Transgender Day of Remembrance is a day when people and organisations around the world mobilise to counter the anti-trans violence we face every day.
Tonight I will stand in solidarity with our trans staff and students at the Transgender Remembrance Day Vigil.
I am the Inclusion Champion for members of our Essex community who are trans, non-binary and gender non-conforming. I am proud to represent senior colleagues and the University at the event. 22 years ago on 20 November the first of these candlelit vigils was led by transgender advocate Gwendolyn Ann Smith in San Francisco to honour the memory of Rita Hester, a transgender African American woman who was brutally killed in 1998. We’re here to commemorate all transgender people who have lost their lives to violence since Rita Hester. This important tradition has become the annual Transgender Day of Remembrance, taking place during the week of 20 November.
Last year this vigil was held over zoom. This year, it’s great to be able to hold it in person again, and to see so many friends and colleagues gathering to talk, remember, reflect, share stories and ideas, and support each other.
At Essex, we are proud to stand together as a community to remember and to mourn those who have lost their lives simply for being themselves.
As an institution and a community, we celebrate diversity, we actively promote inclusivity and we take a zero tolerance approach to discrimination and harassment. We want everyone joining us tonight to know that you are valued and supported.
It is a privilege to connect with other vigils up and down the country and across the world to condemn anti-trans hate, prejudice and violence.
The Day of Remembrance is part of Transgender Awareness Week, when transgender people and their allies bring attention to the community by educating the public about who transgender people are, sharing stories and experiences, and advancing advocacy around the issues of prejudice, discrimination, and violence that affect the transgender community.
It is timely that this week I can share information about two new initiatives developed to support our trans, non-binary and gender non-conforming staff and students. One is focused on offering practical help, the other is designed to help us continue to make the changes we need to make as a University to advance our commitment to inclusion.
For practical help and support, we’ve launched a new fortnightly ‘Diverse Support Group’. The inaugural meeting was on Wednesday 17 November from 6.30pm to 7.30pm via zoom. There will be more details in Essex Spirit and Essex Weekly before the next meeting, so please check this out.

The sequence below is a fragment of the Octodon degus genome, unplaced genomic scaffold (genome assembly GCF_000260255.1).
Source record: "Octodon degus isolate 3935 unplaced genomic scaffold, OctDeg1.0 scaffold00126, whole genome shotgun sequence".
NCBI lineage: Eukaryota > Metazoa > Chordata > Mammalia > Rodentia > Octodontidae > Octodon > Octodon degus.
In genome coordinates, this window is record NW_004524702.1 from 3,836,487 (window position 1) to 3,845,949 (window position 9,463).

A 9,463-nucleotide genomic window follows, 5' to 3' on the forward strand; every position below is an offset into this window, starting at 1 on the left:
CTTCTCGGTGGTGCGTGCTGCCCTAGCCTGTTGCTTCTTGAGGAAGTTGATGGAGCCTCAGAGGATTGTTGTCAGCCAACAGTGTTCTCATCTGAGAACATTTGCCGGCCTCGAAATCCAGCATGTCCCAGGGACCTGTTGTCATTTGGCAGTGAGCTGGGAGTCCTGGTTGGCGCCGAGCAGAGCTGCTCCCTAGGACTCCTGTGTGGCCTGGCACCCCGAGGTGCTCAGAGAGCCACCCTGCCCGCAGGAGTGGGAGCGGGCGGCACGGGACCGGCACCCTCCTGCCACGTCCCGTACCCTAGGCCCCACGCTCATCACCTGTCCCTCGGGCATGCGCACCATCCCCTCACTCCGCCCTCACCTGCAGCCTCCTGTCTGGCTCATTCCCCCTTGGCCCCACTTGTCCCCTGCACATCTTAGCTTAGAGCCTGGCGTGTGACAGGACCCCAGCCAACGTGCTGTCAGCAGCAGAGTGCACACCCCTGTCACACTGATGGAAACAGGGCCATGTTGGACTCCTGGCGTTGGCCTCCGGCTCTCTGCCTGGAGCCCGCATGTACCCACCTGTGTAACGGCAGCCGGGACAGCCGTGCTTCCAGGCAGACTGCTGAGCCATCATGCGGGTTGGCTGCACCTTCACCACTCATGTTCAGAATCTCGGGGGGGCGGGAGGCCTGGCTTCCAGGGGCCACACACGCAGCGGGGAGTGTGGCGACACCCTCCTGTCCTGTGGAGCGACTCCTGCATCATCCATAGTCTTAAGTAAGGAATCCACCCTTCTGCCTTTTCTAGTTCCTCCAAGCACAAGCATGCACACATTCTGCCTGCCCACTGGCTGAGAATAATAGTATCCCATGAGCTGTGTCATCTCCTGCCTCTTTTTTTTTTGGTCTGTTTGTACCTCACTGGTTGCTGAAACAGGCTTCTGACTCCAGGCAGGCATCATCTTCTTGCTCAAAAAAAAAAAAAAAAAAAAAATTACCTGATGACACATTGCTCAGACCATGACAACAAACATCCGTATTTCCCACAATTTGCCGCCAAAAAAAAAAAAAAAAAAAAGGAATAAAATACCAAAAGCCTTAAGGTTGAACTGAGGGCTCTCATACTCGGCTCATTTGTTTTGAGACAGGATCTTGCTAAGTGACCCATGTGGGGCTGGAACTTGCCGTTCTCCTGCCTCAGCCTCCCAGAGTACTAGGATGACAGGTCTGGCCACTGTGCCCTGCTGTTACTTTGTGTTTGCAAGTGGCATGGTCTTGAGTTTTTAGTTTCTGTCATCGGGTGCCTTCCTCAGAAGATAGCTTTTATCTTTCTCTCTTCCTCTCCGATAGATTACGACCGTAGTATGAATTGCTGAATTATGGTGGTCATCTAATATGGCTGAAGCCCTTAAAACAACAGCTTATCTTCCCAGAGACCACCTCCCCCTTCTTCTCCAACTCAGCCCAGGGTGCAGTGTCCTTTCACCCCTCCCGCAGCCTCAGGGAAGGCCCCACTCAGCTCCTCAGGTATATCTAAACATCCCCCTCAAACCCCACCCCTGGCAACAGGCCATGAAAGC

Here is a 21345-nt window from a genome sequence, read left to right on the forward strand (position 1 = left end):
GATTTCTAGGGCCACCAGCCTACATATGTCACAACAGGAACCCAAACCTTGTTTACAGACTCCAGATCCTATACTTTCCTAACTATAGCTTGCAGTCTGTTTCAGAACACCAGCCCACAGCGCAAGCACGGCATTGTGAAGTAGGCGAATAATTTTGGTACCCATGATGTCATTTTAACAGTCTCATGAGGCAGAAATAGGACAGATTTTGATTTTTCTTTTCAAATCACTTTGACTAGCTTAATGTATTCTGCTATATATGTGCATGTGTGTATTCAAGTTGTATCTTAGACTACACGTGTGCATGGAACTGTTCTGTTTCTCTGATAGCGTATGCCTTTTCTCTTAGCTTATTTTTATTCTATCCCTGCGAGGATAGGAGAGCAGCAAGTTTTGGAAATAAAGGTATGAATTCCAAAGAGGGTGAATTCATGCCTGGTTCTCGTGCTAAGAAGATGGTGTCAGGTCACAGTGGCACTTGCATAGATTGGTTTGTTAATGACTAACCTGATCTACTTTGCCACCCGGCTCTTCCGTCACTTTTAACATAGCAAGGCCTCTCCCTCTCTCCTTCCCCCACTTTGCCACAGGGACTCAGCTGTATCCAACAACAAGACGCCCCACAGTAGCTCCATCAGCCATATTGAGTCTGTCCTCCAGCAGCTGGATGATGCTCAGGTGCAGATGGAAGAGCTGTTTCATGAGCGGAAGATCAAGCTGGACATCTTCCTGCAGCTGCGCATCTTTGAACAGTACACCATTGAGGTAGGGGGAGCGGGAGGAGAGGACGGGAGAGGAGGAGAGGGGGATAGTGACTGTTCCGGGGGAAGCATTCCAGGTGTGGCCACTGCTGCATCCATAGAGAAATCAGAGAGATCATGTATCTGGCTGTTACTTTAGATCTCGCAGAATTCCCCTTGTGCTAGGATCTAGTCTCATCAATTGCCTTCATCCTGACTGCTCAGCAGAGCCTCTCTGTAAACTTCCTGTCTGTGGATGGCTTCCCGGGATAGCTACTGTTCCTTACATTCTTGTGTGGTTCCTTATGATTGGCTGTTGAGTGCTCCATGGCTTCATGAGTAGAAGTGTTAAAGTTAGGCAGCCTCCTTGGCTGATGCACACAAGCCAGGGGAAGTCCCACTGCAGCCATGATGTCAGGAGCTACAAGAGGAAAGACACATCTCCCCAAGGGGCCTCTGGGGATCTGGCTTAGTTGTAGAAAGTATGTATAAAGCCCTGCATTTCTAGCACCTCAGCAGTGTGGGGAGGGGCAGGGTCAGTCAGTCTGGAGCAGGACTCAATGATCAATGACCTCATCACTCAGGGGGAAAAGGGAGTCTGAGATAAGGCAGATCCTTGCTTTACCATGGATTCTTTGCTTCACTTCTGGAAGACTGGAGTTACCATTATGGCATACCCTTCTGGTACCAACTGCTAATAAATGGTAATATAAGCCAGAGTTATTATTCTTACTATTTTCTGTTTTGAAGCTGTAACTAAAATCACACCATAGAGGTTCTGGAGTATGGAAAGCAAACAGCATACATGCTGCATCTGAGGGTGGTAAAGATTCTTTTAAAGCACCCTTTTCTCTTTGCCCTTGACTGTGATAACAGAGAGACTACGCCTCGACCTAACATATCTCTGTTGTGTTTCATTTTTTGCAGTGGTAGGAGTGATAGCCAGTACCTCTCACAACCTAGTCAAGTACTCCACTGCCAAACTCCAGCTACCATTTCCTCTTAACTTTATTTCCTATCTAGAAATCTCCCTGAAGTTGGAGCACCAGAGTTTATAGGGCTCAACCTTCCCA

We want everyone, regardless of who they are or how they identify, to feel they have a home at Essex. As part of this commitment, we have launched a new Working Group to support trans, non-binary and gender non-conforming students and staff on our campuses. The group is made up of staff and student representatives and aims to:
While it is important to celebrate trans and non-binary awareness week as part of our calendar, our work to create a community where all our staff and students can learn and grow through challenge is an ongoing commitment.
We’re updating our Report and Support process and we would value your views. You can complete either our staff or student surveys to give us your thoughts. The University wants to celebrate our diversity of staff and students, promote inclusion, well-being, resilience and empowerment to enable every member to achieve their full potential. We work with Stonewall and others in a range of ways to help achieve this. We are currently consulting our University community on our relationship with Stonewall, so please follow the links and have your say.
We want you to be confident in who you are and to know you are supported. We offer help all year round when it is needed and sources of support, both on campus and off, are listed on our staff and student directory pages.
I will continue to represent and advocate for our community, as will Monica Illsley as LGBTQ+ Inclusion Champion. I hope in two years’ time to be reflecting on the progress we’ve made, as my colleague Madeline Eacott, the University’s Race Inclusion Champion, did in her recent blog.
We’ll be reporting on the progress of our new working group next summer. I promise to keep talking to members of our community so I can best represent your views and I will keep working to make Essex a place for all of us, not just when the spotlight is on us during trans awareness week, but 365 days a year.